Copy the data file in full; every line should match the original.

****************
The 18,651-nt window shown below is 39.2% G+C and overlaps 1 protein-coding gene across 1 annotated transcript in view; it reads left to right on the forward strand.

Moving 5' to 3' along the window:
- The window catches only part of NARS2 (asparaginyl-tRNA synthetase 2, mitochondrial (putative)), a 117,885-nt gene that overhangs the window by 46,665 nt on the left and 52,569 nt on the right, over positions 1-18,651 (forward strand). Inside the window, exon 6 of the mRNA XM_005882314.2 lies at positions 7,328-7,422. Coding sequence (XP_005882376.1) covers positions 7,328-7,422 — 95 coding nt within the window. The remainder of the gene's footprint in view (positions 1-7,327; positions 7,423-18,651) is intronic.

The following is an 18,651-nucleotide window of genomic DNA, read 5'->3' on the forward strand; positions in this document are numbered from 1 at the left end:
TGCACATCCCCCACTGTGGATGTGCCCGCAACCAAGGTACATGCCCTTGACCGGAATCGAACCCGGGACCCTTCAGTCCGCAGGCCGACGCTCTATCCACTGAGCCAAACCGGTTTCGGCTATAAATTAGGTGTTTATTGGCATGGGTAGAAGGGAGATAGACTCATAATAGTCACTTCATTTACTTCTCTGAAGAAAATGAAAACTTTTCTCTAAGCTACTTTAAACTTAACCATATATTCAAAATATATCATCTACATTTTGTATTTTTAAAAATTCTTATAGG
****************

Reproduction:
The 18,651-nt window shown below is 39.2% G+C and overlaps 1 protein-coding gene across 1 annotated transcript in view; it reads left to right on the forward strand.

Moving 5' to 3' along the window:
- The window catches only part of NARS2 (asparaginyl-tRNA synthetase 2, mitochondrial (putative)), a 117,885-nt gene that overhangs the window by 46,665 nt on the left and 52,569 nt on the right, over positions 1-18,651 (forward strand). Inside the window, exon 6 of the mRNA XM_005882314.2 lies at positions 7,328-7,422. Coding sequence (XP_005882376.1) covers positions 7,328-7,422 — 95 coding nt within the window. The remainder of the gene's footprint in view (positions 1-7,327; positions 7,423-18,651) is intronic.

The following is an 18,651-nucleotide window of genomic DNA, read 5'->3' on the forward strand; positions in this document are numbered from 1 at the left end:
TGCACATCCCCCACTGTGGATGTGCCCGCAACCAAGGTACATGCCCTTGACCGGAATCGAACCCGGGACCCTTCAGTCCGCAGGCCGACGCTCTATCCACTGAGCCAAACCGGTTTCGGCTATAAATTAGGTGTTTATTGGCATGGGTAGAAGGGAGATAGACTCATAATAGTCACTTCATTTACTTCTCTGAAGAAAATGAAAACTTTTCTCTAAGCTACTTTAAACTTAACCATATATTCAAAATATATCATCTACATTTTGTATTTTTAAAAATTCTTATAGG